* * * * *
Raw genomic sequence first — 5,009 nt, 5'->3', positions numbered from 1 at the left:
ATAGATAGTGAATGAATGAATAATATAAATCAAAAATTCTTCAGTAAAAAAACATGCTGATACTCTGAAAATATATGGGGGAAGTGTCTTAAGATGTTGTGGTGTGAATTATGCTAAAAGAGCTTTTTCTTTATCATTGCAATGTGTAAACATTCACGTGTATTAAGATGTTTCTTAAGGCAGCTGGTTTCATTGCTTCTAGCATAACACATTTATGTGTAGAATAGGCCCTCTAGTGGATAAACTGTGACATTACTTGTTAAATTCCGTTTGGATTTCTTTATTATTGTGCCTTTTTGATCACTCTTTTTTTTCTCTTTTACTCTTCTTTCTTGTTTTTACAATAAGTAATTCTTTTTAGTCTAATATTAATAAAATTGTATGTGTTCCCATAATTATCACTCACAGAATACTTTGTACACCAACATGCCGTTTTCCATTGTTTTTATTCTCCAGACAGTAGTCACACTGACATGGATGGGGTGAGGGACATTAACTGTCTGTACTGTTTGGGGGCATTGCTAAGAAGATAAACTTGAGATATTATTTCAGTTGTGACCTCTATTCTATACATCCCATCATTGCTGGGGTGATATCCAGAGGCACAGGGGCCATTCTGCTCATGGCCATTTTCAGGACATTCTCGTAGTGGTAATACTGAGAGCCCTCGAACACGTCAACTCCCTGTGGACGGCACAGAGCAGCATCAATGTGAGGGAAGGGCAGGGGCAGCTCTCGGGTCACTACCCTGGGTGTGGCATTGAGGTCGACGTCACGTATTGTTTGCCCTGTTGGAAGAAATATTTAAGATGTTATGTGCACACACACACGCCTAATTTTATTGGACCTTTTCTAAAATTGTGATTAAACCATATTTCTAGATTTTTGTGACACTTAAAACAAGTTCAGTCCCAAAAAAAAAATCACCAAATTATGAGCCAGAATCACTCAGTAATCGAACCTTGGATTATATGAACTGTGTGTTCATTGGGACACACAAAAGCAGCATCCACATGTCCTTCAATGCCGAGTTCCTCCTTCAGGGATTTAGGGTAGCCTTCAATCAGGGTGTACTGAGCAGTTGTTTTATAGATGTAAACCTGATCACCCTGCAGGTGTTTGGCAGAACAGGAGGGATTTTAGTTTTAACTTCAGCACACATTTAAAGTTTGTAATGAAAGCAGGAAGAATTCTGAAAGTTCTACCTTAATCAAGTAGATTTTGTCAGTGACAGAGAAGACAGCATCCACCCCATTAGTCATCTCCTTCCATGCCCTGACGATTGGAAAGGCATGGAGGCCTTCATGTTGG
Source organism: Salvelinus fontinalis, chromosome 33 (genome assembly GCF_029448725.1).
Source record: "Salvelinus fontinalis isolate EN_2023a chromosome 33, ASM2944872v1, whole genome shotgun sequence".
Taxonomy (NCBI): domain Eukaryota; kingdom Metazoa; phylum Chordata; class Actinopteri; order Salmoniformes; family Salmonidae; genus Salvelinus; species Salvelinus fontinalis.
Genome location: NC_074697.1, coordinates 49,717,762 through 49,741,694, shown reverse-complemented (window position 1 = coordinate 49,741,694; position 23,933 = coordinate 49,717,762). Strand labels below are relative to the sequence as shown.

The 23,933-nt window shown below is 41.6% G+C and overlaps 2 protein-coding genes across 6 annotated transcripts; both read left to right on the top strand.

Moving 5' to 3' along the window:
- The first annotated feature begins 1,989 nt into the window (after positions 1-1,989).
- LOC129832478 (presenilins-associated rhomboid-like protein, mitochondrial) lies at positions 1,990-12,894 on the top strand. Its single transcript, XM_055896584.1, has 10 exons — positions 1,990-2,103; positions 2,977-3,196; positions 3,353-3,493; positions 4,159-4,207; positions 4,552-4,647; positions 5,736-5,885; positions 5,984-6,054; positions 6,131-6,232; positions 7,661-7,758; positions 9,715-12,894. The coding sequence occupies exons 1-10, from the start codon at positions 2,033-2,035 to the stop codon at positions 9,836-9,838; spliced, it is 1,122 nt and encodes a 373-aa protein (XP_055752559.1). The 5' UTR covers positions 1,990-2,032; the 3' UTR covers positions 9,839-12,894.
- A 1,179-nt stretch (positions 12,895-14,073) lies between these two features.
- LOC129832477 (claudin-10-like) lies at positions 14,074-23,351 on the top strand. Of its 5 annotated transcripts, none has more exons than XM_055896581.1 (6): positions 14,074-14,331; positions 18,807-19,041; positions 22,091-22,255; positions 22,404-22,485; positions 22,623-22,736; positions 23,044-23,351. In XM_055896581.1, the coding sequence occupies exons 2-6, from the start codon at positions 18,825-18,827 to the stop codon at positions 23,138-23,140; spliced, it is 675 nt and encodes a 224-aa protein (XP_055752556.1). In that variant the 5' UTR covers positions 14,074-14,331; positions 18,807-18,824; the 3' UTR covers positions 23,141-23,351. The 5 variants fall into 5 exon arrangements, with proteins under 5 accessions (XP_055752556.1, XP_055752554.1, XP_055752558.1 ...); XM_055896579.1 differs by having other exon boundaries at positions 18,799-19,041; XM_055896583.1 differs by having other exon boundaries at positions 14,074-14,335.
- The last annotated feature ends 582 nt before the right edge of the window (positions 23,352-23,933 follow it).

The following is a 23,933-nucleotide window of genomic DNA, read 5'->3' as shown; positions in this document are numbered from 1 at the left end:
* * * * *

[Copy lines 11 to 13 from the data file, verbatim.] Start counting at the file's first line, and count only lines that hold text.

- A 1,179-nt stretch (positions 12,895-14,073) lies between these two features.
- LOC129832477 (claudin-10-like) lies at positions 14,074-23,351 on the top strand. Of its 5 annotated transcripts, none has more exons than XM_055896581.1 (6): positions 14,074-14,331; positions 18,807-19,041; positions 22,091-22,255; positions 22,404-22,485; positions 22,623-22,736; positions 23,044-23,351. In XM_055896581.1, the coding sequence occupies exons 2-6, from the start codon at positions 18,825-18,827 to the stop codon at positions 23,138-23,140; spliced, it is 675 nt and encodes a 224-aa protein (XP_055752556.1). In that variant the 5' UTR covers positions 14,074-14,331; positions 18,807-18,824; the 3' UTR covers positions 23,141-23,351. The 5 variants fall into 5 exon arrangements, with proteins under 5 accessions (XP_055752556.1, XP_055752554.1, XP_055752558.1 ...); XM_055896579.1 differs by having other exon boundaries at positions 18,799-19,041; XM_055896583.1 differs by having other exon boundaries at positions 14,074-14,335.
- The last annotated feature ends 582 nt before the right edge of the window (positions 23,352-23,933 follow it).